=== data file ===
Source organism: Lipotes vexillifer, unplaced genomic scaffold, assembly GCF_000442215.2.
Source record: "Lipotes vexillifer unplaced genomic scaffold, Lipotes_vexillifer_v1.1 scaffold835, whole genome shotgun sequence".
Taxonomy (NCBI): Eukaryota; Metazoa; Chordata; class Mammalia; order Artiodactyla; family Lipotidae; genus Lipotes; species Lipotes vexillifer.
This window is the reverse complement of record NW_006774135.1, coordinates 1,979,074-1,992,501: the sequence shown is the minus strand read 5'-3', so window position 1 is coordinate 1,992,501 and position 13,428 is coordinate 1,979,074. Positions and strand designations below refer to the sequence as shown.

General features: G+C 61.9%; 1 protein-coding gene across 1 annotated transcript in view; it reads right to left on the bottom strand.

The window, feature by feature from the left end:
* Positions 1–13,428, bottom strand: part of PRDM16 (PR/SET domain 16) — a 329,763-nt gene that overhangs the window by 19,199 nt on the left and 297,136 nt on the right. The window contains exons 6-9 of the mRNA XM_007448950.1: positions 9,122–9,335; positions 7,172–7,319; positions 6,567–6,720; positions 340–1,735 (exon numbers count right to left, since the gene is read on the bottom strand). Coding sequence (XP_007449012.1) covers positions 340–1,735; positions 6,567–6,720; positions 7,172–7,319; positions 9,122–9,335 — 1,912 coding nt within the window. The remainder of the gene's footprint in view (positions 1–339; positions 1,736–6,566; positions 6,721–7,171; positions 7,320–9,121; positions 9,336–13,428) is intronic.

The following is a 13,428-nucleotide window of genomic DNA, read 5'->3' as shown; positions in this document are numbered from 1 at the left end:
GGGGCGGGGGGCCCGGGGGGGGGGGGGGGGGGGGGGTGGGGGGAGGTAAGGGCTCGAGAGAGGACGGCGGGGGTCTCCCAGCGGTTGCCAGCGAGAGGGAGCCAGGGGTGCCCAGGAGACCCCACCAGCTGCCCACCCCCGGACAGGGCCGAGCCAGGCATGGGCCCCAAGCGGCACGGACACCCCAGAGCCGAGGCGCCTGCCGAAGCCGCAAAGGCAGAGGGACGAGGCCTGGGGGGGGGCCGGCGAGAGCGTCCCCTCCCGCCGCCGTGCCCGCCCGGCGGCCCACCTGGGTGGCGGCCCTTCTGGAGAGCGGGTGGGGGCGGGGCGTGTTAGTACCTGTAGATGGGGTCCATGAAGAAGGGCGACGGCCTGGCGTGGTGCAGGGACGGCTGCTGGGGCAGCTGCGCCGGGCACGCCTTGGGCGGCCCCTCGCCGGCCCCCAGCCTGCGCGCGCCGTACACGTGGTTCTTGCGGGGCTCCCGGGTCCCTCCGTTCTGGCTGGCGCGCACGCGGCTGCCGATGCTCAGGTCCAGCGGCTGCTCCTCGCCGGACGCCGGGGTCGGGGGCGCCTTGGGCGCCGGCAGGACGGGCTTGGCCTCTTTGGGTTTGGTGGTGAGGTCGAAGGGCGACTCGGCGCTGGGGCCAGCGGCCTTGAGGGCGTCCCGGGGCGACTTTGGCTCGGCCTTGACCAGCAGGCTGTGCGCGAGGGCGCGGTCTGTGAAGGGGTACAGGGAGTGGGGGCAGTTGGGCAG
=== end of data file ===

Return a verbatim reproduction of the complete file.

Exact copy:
Source organism: Lipotes vexillifer, unplaced genomic scaffold, assembly GCF_000442215.2.
Source record: "Lipotes vexillifer unplaced genomic scaffold, Lipotes_vexillifer_v1.1 scaffold835, whole genome shotgun sequence".
Taxonomy (NCBI): Eukaryota; Metazoa; Chordata; class Mammalia; order Artiodactyla; family Lipotidae; genus Lipotes; species Lipotes vexillifer.
This window is the reverse complement of record NW_006774135.1, coordinates 1,979,074-1,992,501: the sequence shown is the minus strand read 5'-3', so window position 1 is coordinate 1,992,501 and position 13,428 is coordinate 1,979,074. Positions and strand designations below refer to the sequence as shown.

General features: G+C 61.9%; 1 protein-coding gene across 1 annotated transcript in view; it reads right to left on the bottom strand.

The window, feature by feature from the left end:
* Positions 1–13,428, bottom strand: part of PRDM16 (PR/SET domain 16) — a 329,763-nt gene that overhangs the window by 19,199 nt on the left and 297,136 nt on the right. The window contains exons 6-9 of the mRNA XM_007448950.1: positions 9,122–9,335; positions 7,172–7,319; positions 6,567–6,720; positions 340–1,735 (exon numbers count right to left, since the gene is read on the bottom strand). Coding sequence (XP_007449012.1) covers positions 340–1,735; positions 6,567–6,720; positions 7,172–7,319; positions 9,122–9,335 — 1,912 coding nt within the window. The remainder of the gene's footprint in view (positions 1–339; positions 1,736–6,566; positions 6,721–7,171; positions 7,320–9,121; positions 9,336–13,428) is intronic.

The following is a 13,428-nucleotide window of genomic DNA, read 5'->3' as shown; positions in this document are numbered from 1 at the left end:
GGGGCGGGGGGCCCGGGGGGGGGGGGGGGGGGGGGGTGGGGGGAGGTAAGGGCTCGAGAGAGGACGGCGGGGGTCTCCCAGCGGTTGCCAGCGAGAGGGAGCCAGGGGTGCCCAGGAGACCCCACCAGCTGCCCACCCCCGGACAGGGCCGAGCCAGGCATGGGCCCCAAGCGGCACGGACACCCCAGAGCCGAGGCGCCTGCCGAAGCCGCAAAGGCAGAGGGACGAGGCCTGGGGGGGGGCCGGCGAGAGCGTCCCCTCCCGCCGCCGTGCCCGCCCGGCGGCCCACCTGGGTGGCGGCCCTTCTGGAGAGCGGGTGGGGGCGGGGCGTGTTAGTACCTGTAGATGGGGTCCATGAAGAAGGGCGACGGCCTGGCGTGGTGCAGGGACGGCTGCTGGGGCAGCTGCGCCGGGCACGCCTTGGGCGGCCCCTCGCCGGCCCCCAGCCTGCGCGCGCCGTACACGTGGTTCTTGCGGGGCTCCCGGGTCCCTCCGTTCTGGCTGGCGCGCACGCGGCTGCCGATGCTCAGGTCCAGCGGCTGCTCCTCGCCGGACGCCGGGGTCGGGGGCGCCTTGGGCGCCGGCAGGACGGGCTTGGCCTCTTTGGGTTTGGTGGTGAGGTCGAAGGGCGACTCGGCGCTGGGGCCAGCGGCCTTGAGGGCGTCCCGGGGCGACTTTGGCTCGGCCTTGACCAGCAGGCTGTGCGCGAGGGCGCGGTCTGTGAAGGGGTACAGGGAGTGGGGGCAGTTGGGCAG